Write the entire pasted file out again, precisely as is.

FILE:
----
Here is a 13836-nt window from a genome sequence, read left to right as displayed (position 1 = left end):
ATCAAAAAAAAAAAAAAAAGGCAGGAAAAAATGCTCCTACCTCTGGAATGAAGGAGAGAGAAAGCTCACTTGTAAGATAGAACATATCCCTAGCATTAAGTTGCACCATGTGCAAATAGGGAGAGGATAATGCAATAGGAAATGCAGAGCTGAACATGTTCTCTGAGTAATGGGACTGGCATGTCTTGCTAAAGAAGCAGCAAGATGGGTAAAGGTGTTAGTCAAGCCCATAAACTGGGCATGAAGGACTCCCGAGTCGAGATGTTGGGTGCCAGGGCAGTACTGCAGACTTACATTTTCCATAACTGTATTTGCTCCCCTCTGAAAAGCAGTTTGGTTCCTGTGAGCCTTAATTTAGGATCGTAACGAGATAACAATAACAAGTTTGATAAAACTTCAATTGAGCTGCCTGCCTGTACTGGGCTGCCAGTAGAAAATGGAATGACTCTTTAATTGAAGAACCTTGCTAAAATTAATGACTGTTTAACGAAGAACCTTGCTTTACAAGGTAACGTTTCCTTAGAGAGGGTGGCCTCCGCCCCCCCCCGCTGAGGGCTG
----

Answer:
Here is a 13836-nt window from a genome sequence, read left to right as displayed (position 1 = left end):
ATCAAAAAAAAAAAAAAAAGGCAGGAAAAAATGCTCCTACCTCTGGAATGAAGGAGAGAGAAAGCTCACTTGTAAGATAGAACATATCCCTAGCATTAAGTTGCACCATGTGCAAATAGGGAGAGGATAATGCAATAGGAAATGCAGAGCTGAACATGTTCTCTGAGTAATGGGACTGGCATGTCTTGCTAAAGAAGCAGCAAGATGGGTAAAGGTGTTAGTCAAGCCCATAAACTGGGCATGAAGGACTCCCGAGTCGAGATGTTGGGTGCCAGGGCAGTACTGCAGACTTACATTTTCCATAACTGTATTTGCTCCCCTCTGAAAAGCAGTTTGGTTCCTGTGAGCCTTAATTTAGGATCGTAACGAGATAACAATAACAAGTTTGATAAAACTTCAATTGAGCTGCCTGCCTGTACTGGGCTGCCAGTAGAAAATGGAATGACTCTTTAATTGAAGAACCTTGCTAAAATTAATGACTGTTTAACGAAGAACCTTGCTTTACAAGGTAACGTTTCCTTAGAGAGGGTGGCCTCCGCCCCCCCCCGCTGAGGGCTG